As a Marvel fan, you owe it to yourself to dive into Sean Howe’s Marvel Comics: The Untold Story (new to paperback), an exhaustive history of the company from its golden-age roots to its purchase by Disney in 2009. There’s high drama in there that rivals the material offered in Marvel’s own books, from the conflict between Stan Lee and creators Steve Ditko and Jack Kirby, to the editorial micromanagement of Jim Shooter, to skirting the brink of destruction with the company’s bankruptcy in the 1990s. But amongst all of these conflicts that drive Howe’s narrative, there are also tidbits of trivia that might come as a surprise to even the most dedicated Marvel fans.
We were particularly amused by some of the TV and film projects that failed to get off the ground in one way or another. Stan Lee may have been pushing for films and television for Marvel’s properties from the get-go, but we’re probably lucky that Marvel movies didn’t start coming at us in full force until technology was ready to deliver on the comic book fantasy within the pages. Surprisingly, out-of-the-box casting ideas have pretty much always been a part of comic book film history. Even without Twitter and Facebook, fans still found the time to let their voice be heard on casting rumors by firing off letters to Marvel. Nice to know some things never change. Here are just a few of the oddball Marvel projects that never got off the ground.
Bo Derek or Donna Summer As Dazzler
The mutant pop star (and X-Men teammate) Alison Blair, aka Dazzler, had a strange, bumpy path to her eventual creation. She was intended to be the Disco Queen, the center of a multimedia event partnering Marvel with Casablanca Records. Marvel would handle the Disco Queen comic, while Casablanca would release a Disco Queen concept album and feature film spotlighting the dancing superhero. John Romita Jr., one of the few Marvel staffers who was into the disco scene at the time, modeled the comic character on avant garde model/musician/actress Grace Jones. That look might have worked fine for Donna Summer, who was intended to portray the character on a nationwide musical tour, but a lawsuit between Summer and Casablanca sidelined those plans. The “Grace Jones” design was tossed when Bo Derek expressed an interest in playing the character on film.
Unfortunately for Marvel and Casablanca, these plans were all cooked up while disco took its last breath and died. There was no Disco Queen film, and the “Disco Dazzler” as she’d been renamed in X-Men comic guest appearances, finally got her own book, Dazzler, in 1981. Instead of laying claim to being Marvel’s first female-led superhero film, it earned its own footnote in comic history -- it was the first monthly comic offered exclusively to comic book shops, unavailable on the newsstand.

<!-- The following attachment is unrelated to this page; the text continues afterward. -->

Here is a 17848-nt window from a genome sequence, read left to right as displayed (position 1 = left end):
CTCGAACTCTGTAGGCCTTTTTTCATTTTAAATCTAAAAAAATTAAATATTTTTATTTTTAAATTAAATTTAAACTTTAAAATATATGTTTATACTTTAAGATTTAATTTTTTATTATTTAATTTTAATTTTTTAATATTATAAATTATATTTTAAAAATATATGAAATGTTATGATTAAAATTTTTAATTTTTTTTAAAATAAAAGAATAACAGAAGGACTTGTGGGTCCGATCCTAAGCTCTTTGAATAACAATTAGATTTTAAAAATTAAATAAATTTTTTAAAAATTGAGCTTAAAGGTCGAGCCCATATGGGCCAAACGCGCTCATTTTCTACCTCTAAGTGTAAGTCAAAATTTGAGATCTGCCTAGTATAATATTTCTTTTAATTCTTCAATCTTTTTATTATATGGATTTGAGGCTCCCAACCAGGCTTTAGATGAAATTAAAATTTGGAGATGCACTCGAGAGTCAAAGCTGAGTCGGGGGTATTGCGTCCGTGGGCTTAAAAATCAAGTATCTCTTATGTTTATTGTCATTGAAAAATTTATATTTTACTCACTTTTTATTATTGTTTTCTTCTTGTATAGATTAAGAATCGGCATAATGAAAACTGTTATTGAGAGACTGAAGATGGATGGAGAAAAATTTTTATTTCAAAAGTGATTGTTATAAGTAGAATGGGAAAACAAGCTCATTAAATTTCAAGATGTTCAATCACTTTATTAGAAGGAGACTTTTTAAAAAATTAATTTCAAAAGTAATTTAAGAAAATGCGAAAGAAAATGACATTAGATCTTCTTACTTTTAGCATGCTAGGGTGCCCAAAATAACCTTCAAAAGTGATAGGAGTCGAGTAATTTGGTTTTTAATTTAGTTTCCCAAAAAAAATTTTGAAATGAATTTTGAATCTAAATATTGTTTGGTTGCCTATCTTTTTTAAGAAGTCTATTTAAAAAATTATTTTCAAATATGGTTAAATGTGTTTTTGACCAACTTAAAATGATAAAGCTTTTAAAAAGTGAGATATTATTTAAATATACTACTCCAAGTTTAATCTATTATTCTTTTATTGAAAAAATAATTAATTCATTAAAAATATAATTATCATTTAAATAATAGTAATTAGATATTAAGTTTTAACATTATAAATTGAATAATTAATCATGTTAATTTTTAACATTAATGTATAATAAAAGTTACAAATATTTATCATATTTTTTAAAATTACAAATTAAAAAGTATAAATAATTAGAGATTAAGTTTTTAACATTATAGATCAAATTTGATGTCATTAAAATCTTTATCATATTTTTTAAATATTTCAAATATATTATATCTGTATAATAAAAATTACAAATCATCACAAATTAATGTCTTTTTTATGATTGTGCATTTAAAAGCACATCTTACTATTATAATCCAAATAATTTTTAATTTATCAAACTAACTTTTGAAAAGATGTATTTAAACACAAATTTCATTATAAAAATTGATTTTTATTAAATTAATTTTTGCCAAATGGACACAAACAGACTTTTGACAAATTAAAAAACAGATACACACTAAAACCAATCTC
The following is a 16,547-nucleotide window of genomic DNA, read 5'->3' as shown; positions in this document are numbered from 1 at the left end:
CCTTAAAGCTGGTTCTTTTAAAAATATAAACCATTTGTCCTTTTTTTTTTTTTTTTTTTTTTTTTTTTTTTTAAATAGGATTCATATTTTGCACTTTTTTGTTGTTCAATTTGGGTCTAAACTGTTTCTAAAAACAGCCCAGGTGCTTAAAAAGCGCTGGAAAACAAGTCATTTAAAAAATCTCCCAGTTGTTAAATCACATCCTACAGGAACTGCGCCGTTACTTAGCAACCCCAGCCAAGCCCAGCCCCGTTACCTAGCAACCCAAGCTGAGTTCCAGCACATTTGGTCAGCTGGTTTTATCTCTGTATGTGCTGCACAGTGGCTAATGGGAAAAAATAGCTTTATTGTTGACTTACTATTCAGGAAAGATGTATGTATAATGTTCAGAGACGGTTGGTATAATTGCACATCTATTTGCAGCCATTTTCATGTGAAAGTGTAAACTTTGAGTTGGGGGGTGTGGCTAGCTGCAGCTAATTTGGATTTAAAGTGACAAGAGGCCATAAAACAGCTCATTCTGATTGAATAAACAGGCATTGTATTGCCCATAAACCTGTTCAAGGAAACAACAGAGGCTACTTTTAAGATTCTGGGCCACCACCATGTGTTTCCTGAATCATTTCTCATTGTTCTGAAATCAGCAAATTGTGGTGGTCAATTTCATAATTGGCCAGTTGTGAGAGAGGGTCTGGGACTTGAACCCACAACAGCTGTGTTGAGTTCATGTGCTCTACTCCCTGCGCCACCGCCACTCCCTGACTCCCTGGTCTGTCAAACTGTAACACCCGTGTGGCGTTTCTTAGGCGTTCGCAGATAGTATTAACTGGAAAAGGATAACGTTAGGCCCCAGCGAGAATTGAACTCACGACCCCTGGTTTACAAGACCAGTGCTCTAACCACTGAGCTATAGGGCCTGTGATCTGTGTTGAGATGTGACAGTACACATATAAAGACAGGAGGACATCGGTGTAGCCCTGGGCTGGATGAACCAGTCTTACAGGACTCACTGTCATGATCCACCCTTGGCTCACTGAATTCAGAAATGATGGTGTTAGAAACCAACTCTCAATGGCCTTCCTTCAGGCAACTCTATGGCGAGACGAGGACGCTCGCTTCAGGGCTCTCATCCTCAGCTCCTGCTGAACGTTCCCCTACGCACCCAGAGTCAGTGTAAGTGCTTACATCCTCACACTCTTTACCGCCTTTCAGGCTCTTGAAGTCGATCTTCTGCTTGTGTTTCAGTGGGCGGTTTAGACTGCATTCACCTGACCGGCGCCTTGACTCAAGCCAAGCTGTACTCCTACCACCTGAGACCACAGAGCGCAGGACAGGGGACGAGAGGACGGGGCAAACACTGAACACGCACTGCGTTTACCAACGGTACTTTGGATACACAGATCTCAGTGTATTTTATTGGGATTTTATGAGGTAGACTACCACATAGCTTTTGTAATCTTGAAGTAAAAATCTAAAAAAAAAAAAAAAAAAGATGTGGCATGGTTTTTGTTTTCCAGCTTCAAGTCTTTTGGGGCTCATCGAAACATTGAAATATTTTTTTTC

Angela Bowie As Black Widow and Ben Carruthers As Daredevil
While Daredevil preps for a television revival in an upcoming Netflix-exclusive series, he almost hit TV screens over 30 years ago, as a backup player in a proposed Black Widow TV series. The rights to the characters were procured by model-actress and Widow fan Angela Bowie (David Bowie’s wife at the time, and mother of Moon director Duncan Jones). Daredevil and Black Widow were romantically entangled in the comic books, and she saw the potential in them as a passionate crime-fighting TV couple. Despite an elaborate photo shoot to help sell the visuals of the series (with her as spy Natasha Romanoff and Ben Carruthers as Daredevil), Bowie could never get it off the ground within the one-year licensing agreement she had.
Elton John or Mick Jagger As Spider-Man
How long have fans been complaining about casting? Since at least 1975, as a memo from movie producer Steve Krantz backed up his off-the-wall choices for Peter Parker in a live-action Spider-Man film -- Elton John or Rolling Stones frontman Mick Jagger. “We will undoubtedly have the most orthodox complain bitterly about the casting, even if we played it as a straight action adventure,” Krantz predicted. Based on the letter Sean Howe procured, Krantz seemed to be trying to talk Stan Lee into the idea, which at least shows that Lee thought it was as bonkers as we do.
While no casting was announced for it, we’ve also covered the Silver Surfer movie that never happened, another piece of interest from Howe’s fantastic book. Whether you’re a die-hard comic collector or just a fan of Marvel through their films, there’s all kinds of information like this to be learned from Marvel Comics: The Untold Story. Why just impress your friends with your knowledge of the Marvel Universe when you can also impress them with an understanding of the real-life backstory that built that universe? Excelsior!
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